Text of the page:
Dhaka, Jun 30 (Just News): Violence committed by the Myanmar military against persecuted Rohingya people was horrific, British state minister for foreign affairs Mark Field said after visiting Rohingya camps in Cox’s Bazar on Saturday.
‘Heartbreaking visit to Cox’s Bazar,’ he said in a tweet. ‘The stories I heard from the Rohingya of the violence committed against them by the Burmese military were truly horrific.’
The international community should continue to provide vital support to the Rohingya in Bangladesh for making their lives stable and an education for the future, he added.
At least five other foreign dignitaries, including United Nations secretary general António Guterres, World Bank president Jim Yong Kim, International Committee of the Red Cross president Peter Maurer and UNHCR high commissioner Filippo Grandi, will visit the camps on Monday to hear and see on the grounds plights of the forcibly displaced Myanmar nationals.
Kim reached Dhaka on Saturday afternoon while Guterres was set to reach on early Sunday. Top UN officials, including Grandi, will accompany the secretary general in the trip. Maurer and Yanghee Lee, UN special rapporteur on the situation of human rights in Myanmar, reached Dhaka on Friday.
Kim and Guterres will call on prime minister Sheikh Hasina in Dhaka on Sunday.
Foreign secretary M Shahidul Haque said that the government would present Bangladesh’s perspective of Rohingya crisis to the UN secretary general and the WB president.
The World Bank and the government will sign a memorandum of understanding to run a rehabilitation project worth $400-500 million as grants for Rohingyas staying in Bangladesh camps.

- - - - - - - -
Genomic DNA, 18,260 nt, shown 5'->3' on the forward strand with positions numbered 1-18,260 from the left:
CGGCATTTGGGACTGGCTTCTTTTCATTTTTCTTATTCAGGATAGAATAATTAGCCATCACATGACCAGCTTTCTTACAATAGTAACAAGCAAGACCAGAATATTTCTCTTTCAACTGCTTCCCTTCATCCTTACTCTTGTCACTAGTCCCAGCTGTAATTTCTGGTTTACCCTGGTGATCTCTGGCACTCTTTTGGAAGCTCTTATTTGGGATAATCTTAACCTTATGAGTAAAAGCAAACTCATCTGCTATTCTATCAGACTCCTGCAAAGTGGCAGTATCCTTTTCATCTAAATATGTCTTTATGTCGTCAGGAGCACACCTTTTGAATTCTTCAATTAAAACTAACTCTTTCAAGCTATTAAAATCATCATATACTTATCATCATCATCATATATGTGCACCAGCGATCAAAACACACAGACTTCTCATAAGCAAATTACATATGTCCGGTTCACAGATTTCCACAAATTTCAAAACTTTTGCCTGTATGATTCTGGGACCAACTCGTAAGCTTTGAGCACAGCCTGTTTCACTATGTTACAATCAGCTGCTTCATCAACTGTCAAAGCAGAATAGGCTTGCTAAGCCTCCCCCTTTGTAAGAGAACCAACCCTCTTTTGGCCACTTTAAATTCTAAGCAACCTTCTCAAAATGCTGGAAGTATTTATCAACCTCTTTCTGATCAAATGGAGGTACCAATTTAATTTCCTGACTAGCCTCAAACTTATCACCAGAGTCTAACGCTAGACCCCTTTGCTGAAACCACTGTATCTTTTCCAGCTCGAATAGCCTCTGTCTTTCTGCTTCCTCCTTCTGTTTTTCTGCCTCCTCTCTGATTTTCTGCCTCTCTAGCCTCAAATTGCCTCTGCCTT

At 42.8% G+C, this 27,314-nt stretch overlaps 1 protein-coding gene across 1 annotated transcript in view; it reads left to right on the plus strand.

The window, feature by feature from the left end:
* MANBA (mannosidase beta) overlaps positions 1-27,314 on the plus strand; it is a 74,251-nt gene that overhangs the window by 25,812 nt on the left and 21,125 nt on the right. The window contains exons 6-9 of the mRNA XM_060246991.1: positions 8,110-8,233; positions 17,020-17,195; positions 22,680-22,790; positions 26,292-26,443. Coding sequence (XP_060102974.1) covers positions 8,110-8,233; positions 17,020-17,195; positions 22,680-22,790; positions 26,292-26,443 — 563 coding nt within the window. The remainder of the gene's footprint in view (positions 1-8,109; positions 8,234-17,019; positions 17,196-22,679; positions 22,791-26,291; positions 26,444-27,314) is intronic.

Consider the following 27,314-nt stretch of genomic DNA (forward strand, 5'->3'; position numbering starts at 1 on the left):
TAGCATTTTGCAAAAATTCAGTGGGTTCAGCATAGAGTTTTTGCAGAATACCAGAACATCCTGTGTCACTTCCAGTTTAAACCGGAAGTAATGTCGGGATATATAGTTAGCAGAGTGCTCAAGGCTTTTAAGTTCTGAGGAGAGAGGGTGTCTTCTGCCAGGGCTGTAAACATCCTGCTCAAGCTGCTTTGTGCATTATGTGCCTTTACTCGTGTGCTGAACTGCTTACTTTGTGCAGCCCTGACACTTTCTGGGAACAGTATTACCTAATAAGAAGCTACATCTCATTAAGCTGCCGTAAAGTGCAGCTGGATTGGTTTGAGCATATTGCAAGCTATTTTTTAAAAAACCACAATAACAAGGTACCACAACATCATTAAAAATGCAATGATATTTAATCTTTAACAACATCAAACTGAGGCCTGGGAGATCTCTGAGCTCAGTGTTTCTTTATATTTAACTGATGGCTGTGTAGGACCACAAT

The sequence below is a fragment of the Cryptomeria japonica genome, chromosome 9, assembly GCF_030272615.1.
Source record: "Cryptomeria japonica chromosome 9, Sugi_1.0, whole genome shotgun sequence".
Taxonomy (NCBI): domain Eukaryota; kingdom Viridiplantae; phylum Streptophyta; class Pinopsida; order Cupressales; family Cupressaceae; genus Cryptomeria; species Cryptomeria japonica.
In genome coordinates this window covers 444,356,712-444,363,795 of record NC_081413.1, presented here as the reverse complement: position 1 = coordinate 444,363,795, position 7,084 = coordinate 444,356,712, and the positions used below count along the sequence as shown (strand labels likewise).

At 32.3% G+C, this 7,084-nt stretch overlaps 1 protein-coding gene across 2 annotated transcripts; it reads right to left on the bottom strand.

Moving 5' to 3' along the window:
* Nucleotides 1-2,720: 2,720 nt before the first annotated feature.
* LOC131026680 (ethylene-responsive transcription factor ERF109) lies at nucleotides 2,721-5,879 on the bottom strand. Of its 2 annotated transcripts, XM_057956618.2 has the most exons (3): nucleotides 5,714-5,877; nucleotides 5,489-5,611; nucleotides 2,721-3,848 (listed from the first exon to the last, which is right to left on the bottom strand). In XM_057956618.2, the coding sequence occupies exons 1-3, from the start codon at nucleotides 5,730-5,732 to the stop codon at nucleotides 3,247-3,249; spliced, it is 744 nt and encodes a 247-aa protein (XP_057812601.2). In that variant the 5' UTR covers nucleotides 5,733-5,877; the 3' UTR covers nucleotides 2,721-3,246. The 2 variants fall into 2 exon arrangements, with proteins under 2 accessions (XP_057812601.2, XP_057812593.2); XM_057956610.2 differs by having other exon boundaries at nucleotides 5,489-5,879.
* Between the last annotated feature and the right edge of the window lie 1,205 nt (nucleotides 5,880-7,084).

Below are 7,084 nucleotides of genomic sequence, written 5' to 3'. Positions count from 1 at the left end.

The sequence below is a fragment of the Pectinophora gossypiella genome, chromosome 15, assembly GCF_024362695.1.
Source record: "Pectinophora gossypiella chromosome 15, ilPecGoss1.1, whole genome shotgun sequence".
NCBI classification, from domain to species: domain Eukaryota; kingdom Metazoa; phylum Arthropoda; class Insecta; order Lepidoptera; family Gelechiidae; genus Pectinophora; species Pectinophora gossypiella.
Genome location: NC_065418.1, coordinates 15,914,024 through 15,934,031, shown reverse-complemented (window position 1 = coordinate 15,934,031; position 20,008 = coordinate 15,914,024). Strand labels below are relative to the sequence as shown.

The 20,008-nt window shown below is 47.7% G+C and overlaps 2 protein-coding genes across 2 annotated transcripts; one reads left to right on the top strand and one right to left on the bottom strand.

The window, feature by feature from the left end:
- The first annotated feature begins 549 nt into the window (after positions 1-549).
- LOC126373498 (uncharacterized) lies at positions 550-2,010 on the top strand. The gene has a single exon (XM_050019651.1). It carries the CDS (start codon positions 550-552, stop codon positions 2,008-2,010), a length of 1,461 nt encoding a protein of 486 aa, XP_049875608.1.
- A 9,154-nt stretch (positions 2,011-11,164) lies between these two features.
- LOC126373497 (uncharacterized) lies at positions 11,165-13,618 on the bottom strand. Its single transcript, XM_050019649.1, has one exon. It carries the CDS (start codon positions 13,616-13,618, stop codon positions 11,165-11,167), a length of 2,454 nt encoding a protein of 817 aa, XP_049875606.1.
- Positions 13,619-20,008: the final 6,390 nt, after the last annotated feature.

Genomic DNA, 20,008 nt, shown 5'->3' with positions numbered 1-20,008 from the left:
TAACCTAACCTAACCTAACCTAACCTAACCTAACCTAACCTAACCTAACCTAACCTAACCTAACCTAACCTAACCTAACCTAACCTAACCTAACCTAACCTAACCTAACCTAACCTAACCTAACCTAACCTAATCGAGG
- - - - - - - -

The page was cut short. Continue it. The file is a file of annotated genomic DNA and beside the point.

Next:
About 7,00,000 Rohingyas, mostly women, children and aged people, entered Bangladesh fleeing unbridled murder, arson and rape during ‘security operations’ by Myanmar military in Rakhine, what the United Nations denounced as ethnic cleansing and genocide, beginning from August 25, 2017.
The ongoing Rohingya influx took the number of undocumented Myanmar nationals and registered refugees in Bangladesh to about 11,16,000, according to estimates by UN agencies and Bangladesh foreign ministry.
Bangladesh and Myanmar were engaged in a slow process of preparations with the UN agencies for starting repatriation of Rohingyas.
The two governments have signed three instruments since November 23, 2017, for return of Rohingyas sheltered in Bangladesh after October 2016, as the Rohingya exodus from Rakhine State continued.
Bangladesh and Myanmar governments signed two memorandums of understanding with UN agencies to ensure voluntariness of the returnees and facilitate safe and dignified return to Rakhine.
Majority of the international community, including most of the UN Security Council members excluding China and Russia, were also asking for making persons responsible for persecution of Rohingyas accountable in addition to return of the victims to home.
The International Criminal Court asked Myanmar to provide observation by July 27 over jurisdiction of the court in hearing a case on the alleged deportation of Rohingya minorities to Bangladesh.